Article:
With a game-winning field goal now on his resume, Brett Maher’s first year in the NFL is getting better by the week. Facing the unenviable task of replacing Dan Bailey in Dallas, the Cowboys new kicker is making the organization look smart thus far.
In arguably the biggest surprise of their final cuts in 2018, Dallas released Bailey and gave the job to Maher. How much of the move was about saving salary cap space or being concerned about Bailey’s performance, only the Cowboys know for sure.
While dealing with a groin injury in 2017, Dan missed four games and went just 75% on his field goals. he also missed two extra points, which were the first misses of that type in his career.
How much of Bailey’s struggles were physical or mental are hard to say. He was supposedly healthy when he returned in mid-November, but that’s when the misses started coming. The discouragement started to show in Dan’s face toward the end of season.
The iceman was starting to melt.
How Dan Bailey would bounce back in 2018 was a “wait and see” situation. He was still the second-most accurate kicker in NFL history, and it was reasonable to have faith that he could get his mind and body right over the offseason.
Dallas brought in Brett Maher early in the offseason as the typical extra leg, assumably there to just save some wear and tear on Bailey and punter Chris Jones. But when the Cowboys started playing preseason games, Bailey was almost nowhere to be seen.
Dan attempted one kick all preseason; a 35-yard make in the second game. Otherwise, Maher was getting all the work. Brett went 4-of-5 on his field goals in the preseason, his only miss being from 52 yards out. He had three makes over 40 yards, and then hit a 57-yarder in the preseason finale.
Even after those four exhibition games, there was no thought that Dallas was about make a switch at kicker. When Maher made that 57-yarder, we were happy for him and hoped it would help him get a job with another team.
We don’t know at what point Dallas decided they were going with Brett Maher. Was it in training camp, midway through preseason, or not up until that final day of roster cuts?
We also don’t know what spurred the decision. Was it simply being able to save about $3 million on the salary cap by releasing the decorated veteran for the cheaper Maher? If Dallas was still interested in making a play for Seattle safety Earl Thomas, freeing up cap dollars was a logical objective.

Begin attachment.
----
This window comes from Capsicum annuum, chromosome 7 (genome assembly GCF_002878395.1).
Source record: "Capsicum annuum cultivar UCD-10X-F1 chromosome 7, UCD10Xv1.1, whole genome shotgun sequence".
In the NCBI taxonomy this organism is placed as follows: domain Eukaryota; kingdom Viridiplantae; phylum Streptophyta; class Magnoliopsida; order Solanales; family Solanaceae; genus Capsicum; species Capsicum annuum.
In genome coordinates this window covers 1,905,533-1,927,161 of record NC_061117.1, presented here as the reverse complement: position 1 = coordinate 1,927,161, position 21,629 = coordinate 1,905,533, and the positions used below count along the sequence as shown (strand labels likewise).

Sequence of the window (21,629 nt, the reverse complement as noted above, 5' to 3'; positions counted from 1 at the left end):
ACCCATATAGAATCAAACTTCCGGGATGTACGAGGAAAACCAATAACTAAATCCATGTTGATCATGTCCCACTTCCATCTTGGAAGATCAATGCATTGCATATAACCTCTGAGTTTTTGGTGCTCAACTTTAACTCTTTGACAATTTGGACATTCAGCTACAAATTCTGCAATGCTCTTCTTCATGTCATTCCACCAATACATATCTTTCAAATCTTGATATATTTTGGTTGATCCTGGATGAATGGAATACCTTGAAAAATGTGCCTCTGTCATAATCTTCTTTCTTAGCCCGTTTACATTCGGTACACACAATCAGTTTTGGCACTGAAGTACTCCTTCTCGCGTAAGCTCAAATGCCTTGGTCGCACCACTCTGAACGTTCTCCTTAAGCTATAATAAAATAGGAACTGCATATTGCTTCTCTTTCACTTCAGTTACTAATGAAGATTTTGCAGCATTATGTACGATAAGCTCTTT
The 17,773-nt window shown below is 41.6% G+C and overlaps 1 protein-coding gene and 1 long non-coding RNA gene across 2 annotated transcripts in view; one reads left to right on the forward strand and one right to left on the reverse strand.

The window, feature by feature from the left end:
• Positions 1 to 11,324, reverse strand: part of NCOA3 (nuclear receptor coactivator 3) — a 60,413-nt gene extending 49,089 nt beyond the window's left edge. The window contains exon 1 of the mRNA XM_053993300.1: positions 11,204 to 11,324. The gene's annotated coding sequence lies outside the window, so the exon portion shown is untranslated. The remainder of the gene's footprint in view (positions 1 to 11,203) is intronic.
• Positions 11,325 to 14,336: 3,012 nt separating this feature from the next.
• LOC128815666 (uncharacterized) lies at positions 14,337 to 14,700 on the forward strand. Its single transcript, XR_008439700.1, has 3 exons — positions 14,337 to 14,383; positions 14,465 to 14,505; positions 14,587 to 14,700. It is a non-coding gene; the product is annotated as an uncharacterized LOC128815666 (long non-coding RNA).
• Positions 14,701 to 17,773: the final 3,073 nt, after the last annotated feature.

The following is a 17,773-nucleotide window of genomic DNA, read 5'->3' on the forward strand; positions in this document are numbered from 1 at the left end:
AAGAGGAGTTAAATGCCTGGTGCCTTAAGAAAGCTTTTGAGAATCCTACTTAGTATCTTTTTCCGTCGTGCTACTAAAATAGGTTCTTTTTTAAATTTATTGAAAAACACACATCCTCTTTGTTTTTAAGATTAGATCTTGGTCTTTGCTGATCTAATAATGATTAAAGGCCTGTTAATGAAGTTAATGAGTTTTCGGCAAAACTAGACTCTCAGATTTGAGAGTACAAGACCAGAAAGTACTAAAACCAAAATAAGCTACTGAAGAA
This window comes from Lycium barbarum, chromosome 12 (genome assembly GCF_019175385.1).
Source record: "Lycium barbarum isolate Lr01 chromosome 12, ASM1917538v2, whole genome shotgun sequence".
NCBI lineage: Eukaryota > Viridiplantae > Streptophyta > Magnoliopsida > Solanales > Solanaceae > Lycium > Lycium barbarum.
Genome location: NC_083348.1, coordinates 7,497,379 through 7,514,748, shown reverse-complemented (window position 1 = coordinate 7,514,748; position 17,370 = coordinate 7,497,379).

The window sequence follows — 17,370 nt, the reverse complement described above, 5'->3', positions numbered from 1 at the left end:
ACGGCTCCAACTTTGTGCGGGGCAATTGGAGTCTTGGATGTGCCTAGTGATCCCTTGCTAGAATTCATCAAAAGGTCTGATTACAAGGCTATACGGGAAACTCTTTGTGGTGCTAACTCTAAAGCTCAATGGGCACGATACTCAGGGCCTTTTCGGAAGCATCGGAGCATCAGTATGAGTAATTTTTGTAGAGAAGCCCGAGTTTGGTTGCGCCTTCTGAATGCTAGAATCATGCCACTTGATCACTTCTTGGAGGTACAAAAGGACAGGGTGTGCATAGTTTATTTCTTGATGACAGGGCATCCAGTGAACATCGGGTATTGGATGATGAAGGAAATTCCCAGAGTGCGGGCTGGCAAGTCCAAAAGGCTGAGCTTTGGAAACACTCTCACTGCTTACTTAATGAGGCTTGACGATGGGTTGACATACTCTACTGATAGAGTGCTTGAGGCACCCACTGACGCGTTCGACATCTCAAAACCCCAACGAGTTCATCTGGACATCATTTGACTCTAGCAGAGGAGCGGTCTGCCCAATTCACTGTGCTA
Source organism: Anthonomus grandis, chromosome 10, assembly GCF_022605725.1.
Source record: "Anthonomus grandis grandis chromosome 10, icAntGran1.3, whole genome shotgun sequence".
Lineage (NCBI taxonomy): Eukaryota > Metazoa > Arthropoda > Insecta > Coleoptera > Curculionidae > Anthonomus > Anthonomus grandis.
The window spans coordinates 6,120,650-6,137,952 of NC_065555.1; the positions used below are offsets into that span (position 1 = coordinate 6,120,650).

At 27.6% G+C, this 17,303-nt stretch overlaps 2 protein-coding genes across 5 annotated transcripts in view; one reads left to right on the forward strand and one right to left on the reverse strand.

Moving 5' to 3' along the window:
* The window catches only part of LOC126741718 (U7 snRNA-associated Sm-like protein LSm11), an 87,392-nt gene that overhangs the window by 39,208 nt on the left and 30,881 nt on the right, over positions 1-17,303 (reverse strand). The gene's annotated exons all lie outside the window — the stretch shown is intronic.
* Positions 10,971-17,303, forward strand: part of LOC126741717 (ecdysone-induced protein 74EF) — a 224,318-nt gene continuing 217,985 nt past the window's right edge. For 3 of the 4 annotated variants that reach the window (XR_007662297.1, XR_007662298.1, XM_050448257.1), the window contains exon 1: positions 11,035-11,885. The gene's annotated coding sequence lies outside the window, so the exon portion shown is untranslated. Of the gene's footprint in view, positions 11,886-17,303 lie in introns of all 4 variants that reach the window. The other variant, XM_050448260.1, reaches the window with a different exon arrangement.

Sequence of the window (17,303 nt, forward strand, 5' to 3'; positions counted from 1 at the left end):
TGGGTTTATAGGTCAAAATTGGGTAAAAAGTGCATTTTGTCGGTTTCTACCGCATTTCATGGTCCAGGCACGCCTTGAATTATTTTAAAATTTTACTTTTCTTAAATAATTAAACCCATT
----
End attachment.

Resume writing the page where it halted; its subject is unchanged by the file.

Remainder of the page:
But the way Dallas didn’t hardly use Bailey in preseason, even during the Week 3 dress rehearsal, seemed a little odd at the time. In retrospect, it looks like the Cowboys’ concerns about the veteran hadn’t dissipated from 2017.
For whatever reasons, Dallas ended their eight-year relationship with Dan Bailey and took a chance on the Brett Maher.
While technically in his first NFL season, the 28-year-old Maher is no typical rookie. He went undrafted in 2013 out of Nebraska, and the former Cornhusker has spent time in a few different training camps over the years. He actually spent part of 2013 in Cowboys camp, stepping in for a few weeks while Bailey was injured.
Brett’s primary football activity has been in the Canadian Football League, where he worked as both a kicker and punter. But he was still in the NFL radar, being brought in the Cleveland Browns camp in 2017 and then returning to Dallas this year.
Maher’s first kick in the regular season was a 47-yard miss, causing many to roll eyes and light torches over losing Dan Bailey. I guess you can’t blame them given the circumstances.
Since then, Maher’s made his next eight kicks. They include a 50-yarder in Seattle and then his 4-for-4 performance Sunday against Detroit, capped by the game winner.
Dan Bailey found work with the Vikings, being signed in Week 3. He’s gone 3-for-3 so far with Minnesota, though one of those banked in off the far upright.
As if kicking in the NFL wasn’t pressure enough, Brett Maher has to deal with Bailey’s ghost in Dallas. Their 2018 seasons will be compared relentlessly by bitter Cowboys fans.
So far, though, Maher is getting it done. He’s 88% on the year, which matches Bailey’s career percentage. And he just gave the Cowboys a critical win with a perfect day and a game-winning make.
The torches are cold and the eyes are unrolled, for now.